Saturday, 22 January 2011

A Week of Prayer for Christian Unity

Third Sunday in Ordinary Time Year A Matthew 4:12-23

In this week's Gospel "Come, follow me," we hear that Jesus had already begun to establish a ministry – he was already out and about preaching a message of repentance. He was picking up where John the Baptist had been forced to leave off. By the time he walked past the fishing boats of Peter and Andrew, James and John, it is reasonable to suggest that his reputation, or at the very least this new message of the Kingdom of God had preceded him. When he called Peter and Andrew, “come, follow me” he was not an unknown preacher just strolling by. Like the society we live in there would have been at varying degrees of awareness of Christ, and hopefully we who hear it today are open to his call. As he walked along and more and more people began to follow him, people of varying backgrounds and religious traditions, all for a time unified in the Word.

Some who followed were Apostles, some disciples, some curious, and many who lost interest and went back to what they were doing. All were called by Christ, all are called by Christ. Some follow.

We pray for Christian Unity. Christ knew, Christ knows that we are stronger together, and he calls different people of different backgrounds and practices together to one central way of living a life of repentance, of anticipation of the kingdom of God, and a life lived in service of God through the service of others. That’s how society will know us apart from those who haven’t heard or believed the word, that’s how we share one unity in Christ. All that is different between us seems so petty, and small and meaningless when together we follow the one who calls us each by name when he says, “Come, follow me.”

Saturday, 15 January 2011

Why I'm Glad I was a Sea Cadet (or how I learned to crap overboard)

In the mid-seventies I joined my local corps of Sea Cadets. It was a tough and happy three years. Times weren't always great as a cadet, but better than they might have been without the discipline, camaraderie and discipline. Oh, and the discipline was cool.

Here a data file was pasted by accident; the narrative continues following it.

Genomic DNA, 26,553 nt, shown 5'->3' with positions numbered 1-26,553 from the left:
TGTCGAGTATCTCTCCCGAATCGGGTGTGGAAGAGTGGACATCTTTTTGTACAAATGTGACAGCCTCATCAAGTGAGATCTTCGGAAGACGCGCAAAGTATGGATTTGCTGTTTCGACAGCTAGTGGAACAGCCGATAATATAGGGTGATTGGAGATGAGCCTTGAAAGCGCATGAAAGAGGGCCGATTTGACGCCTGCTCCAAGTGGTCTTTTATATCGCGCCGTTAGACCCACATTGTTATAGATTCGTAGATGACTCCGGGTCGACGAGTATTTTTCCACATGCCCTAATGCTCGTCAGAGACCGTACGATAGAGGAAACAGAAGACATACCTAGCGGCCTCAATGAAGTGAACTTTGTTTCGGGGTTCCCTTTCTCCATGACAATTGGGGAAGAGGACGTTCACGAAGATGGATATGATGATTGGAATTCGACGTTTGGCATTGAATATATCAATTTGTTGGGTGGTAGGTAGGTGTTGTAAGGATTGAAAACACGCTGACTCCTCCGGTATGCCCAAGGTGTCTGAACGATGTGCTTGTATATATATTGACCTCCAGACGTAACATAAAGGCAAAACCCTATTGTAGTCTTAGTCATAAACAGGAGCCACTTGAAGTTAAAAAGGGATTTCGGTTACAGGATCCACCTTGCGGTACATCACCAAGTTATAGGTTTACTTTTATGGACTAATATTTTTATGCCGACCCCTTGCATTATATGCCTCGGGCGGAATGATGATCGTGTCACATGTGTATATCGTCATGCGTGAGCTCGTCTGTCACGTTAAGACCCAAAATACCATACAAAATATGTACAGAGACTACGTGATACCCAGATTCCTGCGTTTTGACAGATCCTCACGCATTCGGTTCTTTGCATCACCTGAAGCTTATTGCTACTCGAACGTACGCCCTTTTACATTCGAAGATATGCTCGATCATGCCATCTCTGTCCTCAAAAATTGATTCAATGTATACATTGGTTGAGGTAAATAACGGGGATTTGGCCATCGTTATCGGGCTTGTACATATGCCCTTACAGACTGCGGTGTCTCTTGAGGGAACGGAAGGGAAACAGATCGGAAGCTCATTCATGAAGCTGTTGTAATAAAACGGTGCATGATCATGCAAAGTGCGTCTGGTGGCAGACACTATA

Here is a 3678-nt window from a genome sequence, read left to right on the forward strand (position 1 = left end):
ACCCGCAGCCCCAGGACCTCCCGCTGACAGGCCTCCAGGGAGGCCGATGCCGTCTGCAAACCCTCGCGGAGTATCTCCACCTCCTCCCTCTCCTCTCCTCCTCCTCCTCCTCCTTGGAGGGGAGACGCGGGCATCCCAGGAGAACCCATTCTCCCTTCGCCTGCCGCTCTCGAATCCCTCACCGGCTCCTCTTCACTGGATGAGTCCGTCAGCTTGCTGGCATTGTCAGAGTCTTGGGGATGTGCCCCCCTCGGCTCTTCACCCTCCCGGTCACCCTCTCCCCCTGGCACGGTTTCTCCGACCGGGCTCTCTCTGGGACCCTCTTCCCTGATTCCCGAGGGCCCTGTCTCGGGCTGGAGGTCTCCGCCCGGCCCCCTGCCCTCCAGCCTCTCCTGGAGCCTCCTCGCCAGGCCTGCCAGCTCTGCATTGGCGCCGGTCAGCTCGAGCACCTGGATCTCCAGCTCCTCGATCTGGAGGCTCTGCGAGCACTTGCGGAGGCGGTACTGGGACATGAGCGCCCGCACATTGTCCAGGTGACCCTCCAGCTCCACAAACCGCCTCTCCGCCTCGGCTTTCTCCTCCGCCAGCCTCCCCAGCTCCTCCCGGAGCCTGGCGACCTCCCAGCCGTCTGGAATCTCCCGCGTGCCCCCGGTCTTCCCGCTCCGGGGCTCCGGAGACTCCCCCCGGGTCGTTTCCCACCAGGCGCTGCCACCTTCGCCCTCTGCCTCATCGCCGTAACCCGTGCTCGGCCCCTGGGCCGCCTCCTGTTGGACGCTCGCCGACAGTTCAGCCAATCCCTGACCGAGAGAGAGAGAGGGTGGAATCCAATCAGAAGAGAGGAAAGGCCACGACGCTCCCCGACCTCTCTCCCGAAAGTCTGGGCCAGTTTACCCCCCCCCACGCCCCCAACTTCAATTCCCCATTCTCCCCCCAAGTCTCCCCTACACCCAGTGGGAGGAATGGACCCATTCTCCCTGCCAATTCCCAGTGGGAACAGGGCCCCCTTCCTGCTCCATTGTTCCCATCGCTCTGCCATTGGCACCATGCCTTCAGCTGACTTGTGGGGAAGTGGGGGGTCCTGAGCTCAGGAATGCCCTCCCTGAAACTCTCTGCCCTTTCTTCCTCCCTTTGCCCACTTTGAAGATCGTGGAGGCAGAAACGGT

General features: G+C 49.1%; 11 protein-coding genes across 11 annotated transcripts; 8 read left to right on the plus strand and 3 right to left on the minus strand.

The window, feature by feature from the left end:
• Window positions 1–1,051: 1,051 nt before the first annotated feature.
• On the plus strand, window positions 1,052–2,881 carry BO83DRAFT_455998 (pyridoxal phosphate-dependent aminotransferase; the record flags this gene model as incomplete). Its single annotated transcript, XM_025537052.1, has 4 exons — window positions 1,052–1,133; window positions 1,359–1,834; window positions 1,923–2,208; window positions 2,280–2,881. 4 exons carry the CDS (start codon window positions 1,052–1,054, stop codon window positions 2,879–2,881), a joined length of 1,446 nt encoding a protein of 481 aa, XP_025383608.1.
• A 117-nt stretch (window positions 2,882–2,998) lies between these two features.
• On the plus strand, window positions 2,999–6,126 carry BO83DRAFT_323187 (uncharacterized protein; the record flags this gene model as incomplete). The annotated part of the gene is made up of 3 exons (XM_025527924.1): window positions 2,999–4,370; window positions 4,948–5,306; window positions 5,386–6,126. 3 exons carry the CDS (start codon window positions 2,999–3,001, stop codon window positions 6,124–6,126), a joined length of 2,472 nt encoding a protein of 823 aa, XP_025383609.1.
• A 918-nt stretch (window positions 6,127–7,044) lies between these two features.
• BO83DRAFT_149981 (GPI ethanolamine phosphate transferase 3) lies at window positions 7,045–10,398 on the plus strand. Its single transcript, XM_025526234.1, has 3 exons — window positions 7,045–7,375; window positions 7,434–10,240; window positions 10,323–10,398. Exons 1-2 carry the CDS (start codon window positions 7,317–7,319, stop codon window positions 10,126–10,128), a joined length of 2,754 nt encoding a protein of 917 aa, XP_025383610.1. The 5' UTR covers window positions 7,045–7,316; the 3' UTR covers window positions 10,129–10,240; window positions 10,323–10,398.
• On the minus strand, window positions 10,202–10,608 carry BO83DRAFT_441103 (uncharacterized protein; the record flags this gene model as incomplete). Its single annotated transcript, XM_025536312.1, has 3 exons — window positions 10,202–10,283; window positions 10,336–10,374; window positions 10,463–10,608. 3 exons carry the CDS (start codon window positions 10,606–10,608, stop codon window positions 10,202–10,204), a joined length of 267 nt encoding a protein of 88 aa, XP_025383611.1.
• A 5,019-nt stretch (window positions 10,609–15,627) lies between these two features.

Here then, are the the top reasons I'm glad I was a cadet.

1. The discipline. Leadership roles rotated between those officially in charge and those occasionally in charge, and those who took charge because the situation called for it. You didn't have to like it, but sometimes your life depended on following orders whether you liked the authority figure or not.

2. Sometimes your life depended on following orders, literally. I can count more than a few times, each involving water, where we found ourselves in situations that could have ended badly or worse. Every time there was one person in charge, the rest us followed orders, and each time we all came out together, even once when we were tossed overboard into the Pacific, all but one cadet struggled back into the boat and he was too exhausted to climb over the gunwales. We fought to drag him in and then as he went under the waves for the third time we found the strength. The boy beside me said, and I quote, "no one is going to 'f-ing' die today." The rescued cadet laid inside the boat spitting out sea water and he cried. In that moment he went from being an older cadet we all feared and disliked to being a human being who nearly died that day. I was sixteen. I never told my parents.

Oh yeah, I've since figured out that if we had been wearing life jackets we might not have come so close to calling some dude's mom with bad news.

3. I was sixteen. I'm not saying we didn't get into trouble, but we didn't have time to get into some of the trouble some of my school friends found. Band on Tuesdays and Saturdays, on Thursday nights the whole Corps assembled, and every other day and night were taken with cadet projects and activities. I couldn't find time to cut the grass at home on weekends, which lead to some terrific arguments with my dad, and he was right. "Cadets" was not more important than family.

4. I was in great shape. Marching, obstacle courses, calisthenics... We were all in great shape, even the "fat" guys, who in today's high schools would be considered just a bit heavy.

5. I learned to crap overboard. You don't just stop a sailboat. One guy hangs on to your shirt as you hang your butt overboard. No room for the shyness here. When you have to take a leak it's a lot the same, except someone holds on to your belt so you don't fall overboard. I'm sure there's a life lesson here, but I'm not sure what it is.